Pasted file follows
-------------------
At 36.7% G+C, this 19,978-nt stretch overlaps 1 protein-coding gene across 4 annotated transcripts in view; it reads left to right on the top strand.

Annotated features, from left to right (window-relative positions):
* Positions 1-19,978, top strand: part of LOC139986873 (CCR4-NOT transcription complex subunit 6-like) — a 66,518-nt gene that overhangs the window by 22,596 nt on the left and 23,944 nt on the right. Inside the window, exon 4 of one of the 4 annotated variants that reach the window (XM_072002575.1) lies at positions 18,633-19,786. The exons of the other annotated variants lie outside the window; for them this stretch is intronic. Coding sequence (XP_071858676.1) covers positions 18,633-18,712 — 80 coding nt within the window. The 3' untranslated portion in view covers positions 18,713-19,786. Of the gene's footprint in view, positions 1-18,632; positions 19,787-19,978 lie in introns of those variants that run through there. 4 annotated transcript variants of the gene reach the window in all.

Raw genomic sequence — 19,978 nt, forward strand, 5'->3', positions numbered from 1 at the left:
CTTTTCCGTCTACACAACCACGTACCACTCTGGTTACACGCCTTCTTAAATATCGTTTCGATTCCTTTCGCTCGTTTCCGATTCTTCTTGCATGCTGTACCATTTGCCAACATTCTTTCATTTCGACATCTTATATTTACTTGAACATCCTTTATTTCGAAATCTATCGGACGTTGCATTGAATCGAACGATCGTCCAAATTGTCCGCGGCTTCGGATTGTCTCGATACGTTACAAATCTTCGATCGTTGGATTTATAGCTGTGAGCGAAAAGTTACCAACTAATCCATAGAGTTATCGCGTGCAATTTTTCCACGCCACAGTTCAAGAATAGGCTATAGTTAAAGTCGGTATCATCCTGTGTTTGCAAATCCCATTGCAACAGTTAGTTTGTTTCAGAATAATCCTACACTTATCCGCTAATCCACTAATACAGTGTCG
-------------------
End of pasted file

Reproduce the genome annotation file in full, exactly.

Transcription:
At 36.7% G+C, this 19,978-nt stretch overlaps 1 protein-coding gene across 4 annotated transcripts in view; it reads left to right on the top strand.

Annotated features, from left to right (window-relative positions):
* Positions 1-19,978, top strand: part of LOC139986873 (CCR4-NOT transcription complex subunit 6-like) — a 66,518-nt gene that overhangs the window by 22,596 nt on the left and 23,944 nt on the right. Inside the window, exon 4 of one of the 4 annotated variants that reach the window (XM_072002575.1) lies at positions 18,633-19,786. The exons of the other annotated variants lie outside the window; for them this stretch is intronic. Coding sequence (XP_071858676.1) covers positions 18,633-18,712 — 80 coding nt within the window. The 3' untranslated portion in view covers positions 18,713-19,786. Of the gene's footprint in view, positions 1-18,632; positions 19,787-19,978 lie in introns of those variants that run through there. 4 annotated transcript variants of the gene reach the window in all.

Raw genomic sequence — 19,978 nt, forward strand, 5'->3', positions numbered from 1 at the left:
CTTTTCCGTCTACACAACCACGTACCACTCTGGTTACACGCCTTCTTAAATATCGTTTCGATTCCTTTCGCTCGTTTCCGATTCTTCTTGCATGCTGTACCATTTGCCAACATTCTTTCATTTCGACATCTTATATTTACTTGAACATCCTTTATTTCGAAATCTATCGGACGTTGCATTGAATCGAACGATCGTCCAAATTGTCCGCGGCTTCGGATTGTCTCGATACGTTACAAATCTTCGATCGTTGGATTTATAGCTGTGAGCGAAAAGTTACCAACTAATCCATAGAGTTATCGCGTGCAATTTTTCCACGCCACAGTTCAAGAATAGGCTATAGTTAAAGTCGGTATCATCCTGTGTTTGCAAATCCCATTGCAACAGTTAGTTTGTTTCAGAATAATCCTACACTTATCCGCTAATCCACTAATACAGTGTCG